Oncogenes, such as mutations in the BCRA1/2 genes, result in an increased risk of developing breast cancer.

Human leukocyte antigen typing--The HLA gene, located on chromosome 6, is involved in transplant compatibility.

Pharmacogenomics uses genomic information to determine what drug to use for a condition.

Infectious Diseases:

Chlamydia species-a sexually transmitted disease

Neisseria gonorrhea--another sexually transmitted disease

Influenza--Determining the serotypes of these viruses is important for treatment and epidemiology.

Hepatitis typing--Typing of hepatitis virus is important for both treatment and projecting patient outcome.

HIV-Accurate viral load measurement is critical for monitoring therapy in patients with HIV and preventing the development of AIDS.

Mycobacteria species--Strain typing of tuberculosis is important for epidemiology and treatment.

Gastrointestinal Screens:

Biofire GI Panel--can simultaneously detect Campylobacter jejuni, Campylobacter coli, Campylobacter upsaliensis, toxin producing Clostridium difficile, Plesiomonas shigelloides, Salmonella species, Yersinia enterocolitica, Vibrio parahaemolyticus, Vibrio vulnificus, Vibrio cholera, a variety of pathogenic Shigella and Escherichia species, Adenovirus, Astrovirus, Norovirus, Rotavirus, Sapovirus, Cryptosporidium species, and Cyclospora cayetanensis.

Biofire Respiratory Panel--can simultaneously detect Adenovirus, Coronaviruses, Metapneumovirus, Rhinovirus, Enterovirus, Influenza viruses, Parainfluenza viruses, Respiratory Syncytial Virus, Bordatella perstussis, Chlamydophila pneumoniae, and Mycoplasma pneumoniae.

Biofire Blood Culture ID Panel--can simultaneously detect Enterococcus species, Listeria monocytogenes, Staphylococcus species, Staphylococcus aureus, Streptococcus species, Streptococcus agalactiae, Streptococcus pneumoniae, Streptococcus pyogenes, Acinetobacter baumannii, Haemophilus influenza, Neisseria meningib'des, Psuedomonas aeruginosa, Enterobacteriaceae species, Enterobacter cloacae complex, Escherichia coli, Klebsiella oxytoca, Klebsiella pneumoniae, Proteus species, Serratia marcescens, Candida albicans, Candida glabrate, Candida krusei, Candida parapsilosis, and Candida tropicalis.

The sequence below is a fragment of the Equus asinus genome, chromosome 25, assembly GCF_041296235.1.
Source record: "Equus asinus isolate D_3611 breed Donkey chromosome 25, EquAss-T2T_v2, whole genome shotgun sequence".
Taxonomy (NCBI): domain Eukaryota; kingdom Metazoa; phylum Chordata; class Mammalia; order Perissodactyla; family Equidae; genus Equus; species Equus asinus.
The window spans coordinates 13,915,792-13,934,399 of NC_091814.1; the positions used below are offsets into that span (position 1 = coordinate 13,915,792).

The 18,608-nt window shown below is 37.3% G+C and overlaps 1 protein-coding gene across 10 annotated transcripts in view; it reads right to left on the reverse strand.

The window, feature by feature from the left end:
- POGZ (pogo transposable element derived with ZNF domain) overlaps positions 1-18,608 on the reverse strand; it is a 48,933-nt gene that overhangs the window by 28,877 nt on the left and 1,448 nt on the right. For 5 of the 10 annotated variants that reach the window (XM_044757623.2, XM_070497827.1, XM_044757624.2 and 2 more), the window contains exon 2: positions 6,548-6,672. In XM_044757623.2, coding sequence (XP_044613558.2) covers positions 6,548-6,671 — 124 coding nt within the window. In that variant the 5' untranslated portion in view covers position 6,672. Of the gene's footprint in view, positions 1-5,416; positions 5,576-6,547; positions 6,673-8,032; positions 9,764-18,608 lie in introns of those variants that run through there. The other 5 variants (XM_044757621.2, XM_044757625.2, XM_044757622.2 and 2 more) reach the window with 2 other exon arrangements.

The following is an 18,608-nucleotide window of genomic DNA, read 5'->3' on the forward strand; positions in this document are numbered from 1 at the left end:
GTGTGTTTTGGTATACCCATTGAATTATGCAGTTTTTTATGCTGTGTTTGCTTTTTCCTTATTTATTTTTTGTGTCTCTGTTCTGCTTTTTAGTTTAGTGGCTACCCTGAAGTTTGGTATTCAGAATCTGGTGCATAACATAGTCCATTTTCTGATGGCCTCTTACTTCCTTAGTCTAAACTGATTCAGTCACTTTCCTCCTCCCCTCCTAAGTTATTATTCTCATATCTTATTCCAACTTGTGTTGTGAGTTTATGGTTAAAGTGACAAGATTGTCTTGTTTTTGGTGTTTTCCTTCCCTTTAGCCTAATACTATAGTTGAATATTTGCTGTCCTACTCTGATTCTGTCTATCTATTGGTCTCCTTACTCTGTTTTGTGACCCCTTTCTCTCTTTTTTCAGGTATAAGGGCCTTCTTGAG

Biofire Meningitis/Encephalitis Panel--can simultaneously detect Escherichia coli, Haemophilus influenza, Listeria monocytogenes, Neisseria meningitidis, Streptococcus agalactiae, Streptococcus pneumoniae, Cryptococcus neoformans, Cryptoccous gattii, Cytomegalovirus, Enterovirus, Herpes simplex viruses, Parechovirus, Varicella zoster virus.

DNA Extraction, Replication, and Sequencing

Extraction and Purification Technologies

One major obstacle for molecular methodologies begins with the appropriate DNA extraction or purification from the primary biological source. A case in point being our own laboratory, whereby adequate and comprehensive DNA yield for analysis for eukaryotes required an investment of a year of research and development. To further complicate subsequent workflows is how different tissue types require different extraction methodologies. In general, biological material is lysed by detergents allowing for subsequent separation of DNA from all the remaining cellular debris. The lysis times, temperatures, and concentrations of reagents can be critical for optimum extraction. Once extraction is complete the purity, quality, and concentration of the DNA may be determined for further downstream applications and analysis.

Polymerase Chain Reaction

Polymerase Chain Reaction (PCR) is a technique that allows for selective amplification of DNA sequences. This technology was first developed by Dr. Kary Mullis, another Nobel Prize winner, in 1983 while working at the Cetus Corporation. The core technological breakthrough enabling PCR is the DNA polymerase isolated from Thermophilus aquotica found in a geothermal pool at Yellowstone National Park. This polymerase enzyme was found to be stable at high temperatures. By combining this enzyme with a process of thermal cycling (or rapidly changing the temperature of an amplification reaction) a new technology was developed that allowed for rapid and selective replication of DNA fragments without the aid of living cells (Figure 3).